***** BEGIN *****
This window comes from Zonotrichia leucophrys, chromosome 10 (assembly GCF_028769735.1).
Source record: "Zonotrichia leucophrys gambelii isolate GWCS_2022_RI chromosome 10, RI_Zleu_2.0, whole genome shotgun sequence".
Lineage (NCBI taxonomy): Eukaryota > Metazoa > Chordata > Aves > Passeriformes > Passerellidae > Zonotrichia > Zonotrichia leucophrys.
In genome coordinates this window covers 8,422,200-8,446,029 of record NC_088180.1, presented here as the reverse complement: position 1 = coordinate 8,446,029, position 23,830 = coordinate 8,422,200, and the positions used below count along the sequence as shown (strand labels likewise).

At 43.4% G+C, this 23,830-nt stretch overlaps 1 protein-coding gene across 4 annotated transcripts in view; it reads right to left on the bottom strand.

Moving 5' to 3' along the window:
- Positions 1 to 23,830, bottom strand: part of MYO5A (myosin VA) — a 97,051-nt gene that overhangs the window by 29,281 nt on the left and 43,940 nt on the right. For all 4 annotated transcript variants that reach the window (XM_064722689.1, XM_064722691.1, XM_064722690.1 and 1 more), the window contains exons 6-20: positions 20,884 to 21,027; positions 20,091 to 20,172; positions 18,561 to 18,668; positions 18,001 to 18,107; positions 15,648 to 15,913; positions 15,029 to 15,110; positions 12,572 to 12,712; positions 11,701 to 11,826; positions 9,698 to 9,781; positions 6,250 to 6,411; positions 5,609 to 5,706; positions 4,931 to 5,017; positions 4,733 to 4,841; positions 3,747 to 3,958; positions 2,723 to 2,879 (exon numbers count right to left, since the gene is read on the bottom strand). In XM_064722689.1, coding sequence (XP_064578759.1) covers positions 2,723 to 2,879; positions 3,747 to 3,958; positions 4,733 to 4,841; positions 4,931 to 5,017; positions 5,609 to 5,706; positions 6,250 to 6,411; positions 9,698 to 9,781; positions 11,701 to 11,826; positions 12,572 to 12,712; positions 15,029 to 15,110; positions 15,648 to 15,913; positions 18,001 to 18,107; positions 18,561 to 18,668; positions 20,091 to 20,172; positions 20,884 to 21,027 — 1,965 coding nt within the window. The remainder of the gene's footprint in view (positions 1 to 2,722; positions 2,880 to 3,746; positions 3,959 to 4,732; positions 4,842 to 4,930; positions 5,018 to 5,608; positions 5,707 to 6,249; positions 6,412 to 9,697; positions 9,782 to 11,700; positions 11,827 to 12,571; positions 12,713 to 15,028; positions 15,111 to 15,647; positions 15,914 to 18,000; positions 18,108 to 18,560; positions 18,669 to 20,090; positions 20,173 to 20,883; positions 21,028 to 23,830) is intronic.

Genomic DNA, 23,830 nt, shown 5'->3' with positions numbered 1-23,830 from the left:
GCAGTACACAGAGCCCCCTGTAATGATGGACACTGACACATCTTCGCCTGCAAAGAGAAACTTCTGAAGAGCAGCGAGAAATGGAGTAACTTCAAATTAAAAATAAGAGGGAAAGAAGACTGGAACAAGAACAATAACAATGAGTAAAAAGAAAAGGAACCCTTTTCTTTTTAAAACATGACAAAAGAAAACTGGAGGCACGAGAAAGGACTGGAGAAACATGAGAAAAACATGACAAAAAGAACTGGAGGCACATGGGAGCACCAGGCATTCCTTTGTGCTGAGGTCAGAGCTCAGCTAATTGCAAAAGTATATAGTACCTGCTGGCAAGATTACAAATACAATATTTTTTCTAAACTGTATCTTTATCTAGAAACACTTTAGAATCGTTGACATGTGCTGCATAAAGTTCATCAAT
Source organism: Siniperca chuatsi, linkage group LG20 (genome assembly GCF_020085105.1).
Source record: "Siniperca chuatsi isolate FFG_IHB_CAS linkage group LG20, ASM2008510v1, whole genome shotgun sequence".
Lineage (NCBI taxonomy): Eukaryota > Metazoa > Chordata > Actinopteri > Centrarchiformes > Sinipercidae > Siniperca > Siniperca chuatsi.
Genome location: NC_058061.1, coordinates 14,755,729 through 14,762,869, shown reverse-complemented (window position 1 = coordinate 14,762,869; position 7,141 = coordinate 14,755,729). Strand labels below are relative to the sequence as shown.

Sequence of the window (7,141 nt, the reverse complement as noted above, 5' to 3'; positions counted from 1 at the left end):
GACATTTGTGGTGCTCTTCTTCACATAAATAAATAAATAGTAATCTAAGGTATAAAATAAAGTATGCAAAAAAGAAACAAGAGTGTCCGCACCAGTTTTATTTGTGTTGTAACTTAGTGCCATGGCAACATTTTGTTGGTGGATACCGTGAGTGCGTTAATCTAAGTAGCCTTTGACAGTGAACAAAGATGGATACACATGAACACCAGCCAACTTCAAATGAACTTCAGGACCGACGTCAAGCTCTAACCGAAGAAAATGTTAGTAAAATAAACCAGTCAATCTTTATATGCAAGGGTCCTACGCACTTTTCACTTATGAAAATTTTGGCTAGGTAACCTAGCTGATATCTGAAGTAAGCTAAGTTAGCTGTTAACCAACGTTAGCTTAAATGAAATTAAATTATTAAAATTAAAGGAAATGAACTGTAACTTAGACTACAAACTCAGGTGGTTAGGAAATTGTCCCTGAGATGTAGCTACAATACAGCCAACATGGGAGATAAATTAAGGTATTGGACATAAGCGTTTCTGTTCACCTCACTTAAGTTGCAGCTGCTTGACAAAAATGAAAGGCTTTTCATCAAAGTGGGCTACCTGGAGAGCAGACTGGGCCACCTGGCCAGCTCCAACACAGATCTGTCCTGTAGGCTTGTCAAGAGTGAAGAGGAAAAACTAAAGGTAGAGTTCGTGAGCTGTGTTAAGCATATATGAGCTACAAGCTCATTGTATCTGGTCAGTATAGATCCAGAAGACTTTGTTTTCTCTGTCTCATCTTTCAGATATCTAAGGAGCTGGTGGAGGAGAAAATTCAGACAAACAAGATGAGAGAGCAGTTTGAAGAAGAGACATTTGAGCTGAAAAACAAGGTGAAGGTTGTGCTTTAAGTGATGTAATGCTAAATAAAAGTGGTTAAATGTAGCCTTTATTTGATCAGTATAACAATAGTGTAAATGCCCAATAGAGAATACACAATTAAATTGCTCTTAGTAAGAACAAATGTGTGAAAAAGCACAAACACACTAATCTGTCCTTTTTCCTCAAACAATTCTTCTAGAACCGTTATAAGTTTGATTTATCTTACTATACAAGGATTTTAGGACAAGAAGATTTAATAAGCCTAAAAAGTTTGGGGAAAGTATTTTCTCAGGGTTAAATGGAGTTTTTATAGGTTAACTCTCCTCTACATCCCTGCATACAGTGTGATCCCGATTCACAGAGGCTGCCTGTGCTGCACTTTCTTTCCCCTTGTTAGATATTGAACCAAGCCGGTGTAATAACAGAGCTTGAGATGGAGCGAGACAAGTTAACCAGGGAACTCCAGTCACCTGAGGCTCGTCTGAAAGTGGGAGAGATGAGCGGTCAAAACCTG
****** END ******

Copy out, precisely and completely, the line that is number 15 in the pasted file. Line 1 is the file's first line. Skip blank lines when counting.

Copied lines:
GACATTTGTGGTGCTCTTCTTCACATAAATAAATAAATAGTAATCTAAGGTATAAAATAAAGTATGCAAAAAAGAAACAAGAGTGTCCGCACCAGTTTTATTTGTGTTGTAACTTAGTGCCATGGCAACATTTTGTTGGTGGATACCGTGAGTGCGTTAATCTAAGTAGCCTTTGACAGTGAACAAAGATGGATACACATGAACACCAGCCAACTTCAAATGAACTTCAGGACCGACGTCAAGCTCTAACCGAAGAAAATGTTAGTAAAATAAACCAGTCAATCTTTATATGCAAGGGTCCTACGCACTTTTCACTTATGAAAATTTTGGCTAGGTAACCTAGCTGATATCTGAAGTAAGCTAAGTTAGCTGTTAACCAACGTTAGCTTAAATGAAATTAAATTATTAAAATTAAAGGAAATGAACTGTAACTTAGACTACAAACTCAGGTGGTTAGGAAATTGTCCCTGAGATGTAGCTACAATACAGCCAACATGGGAGATAAATTAAGGTATTGGACATAAGCGTTTCTGTTCACCTCACTTAAGTTGCAGCTGCTTGACAAAAATGAAAGGCTTTTCATCAAAGTGGGCTACCTGGAGAGCAGACTGGGCCACCTGGCCAGCTCCAACACAGATCTGTCCTGTAGGCTTGTCAAGAGTGAAGAGGAAAAACTAAAGGTAGAGTTCGTGAGCTGTGTTAAGCATATATGAGCTACAAGCTCATTGTATCTGGTCAGTATAGATCCAGAAGACTTTGTTTTCTCTGTCTCATCTTTCAGATATCTAAGGAGCTGGTGGAGGAGAAAATTCAGACAAACAAGATGAGAGAGCAGTTTGAAGAAGAGACATTTGAGCTGAAAAACAAGGTGAAGGTTGTGCTTTAAGTGATGTAATGCTAAATAAAAGTGGTTAAATGTAGCCTTTATTTGATCAGTATAACAATAGTGTAAATGCCCAATAGAGAATACACAATTAAATTGCTCTTAGTAAGAACAAATGTGTGAAAAAGCACAAACACACTAATCTGTCCTTTTTCCTCAAACAATTCTTCTAGAACCGTTATAAGTTTGATTTATCTTACTATACAAGGATTTTAGGACAAGAAGATTTAATAAGCCTAAAAAGTTTGGGGAAAGTATTTTCTCAGGGTTAAATGGAGTTTTTATAGGTTAACTCTCCTCTACATCCCTGCATACAGTGTGATCCCGATTCACAGAGGCTGCCTGTGCTGCACTTTCTTTCCCCTTGTTAGATATTGAACCAAGCCGGTGTAATAACAGAGCTTGAGATGGAGCGAGACAAGTTAACCAGGGAACTCCAGTCACCTGAGGCTCGTCTGAAAGTGGGAGAGATGAGCGGTCAAAACCTG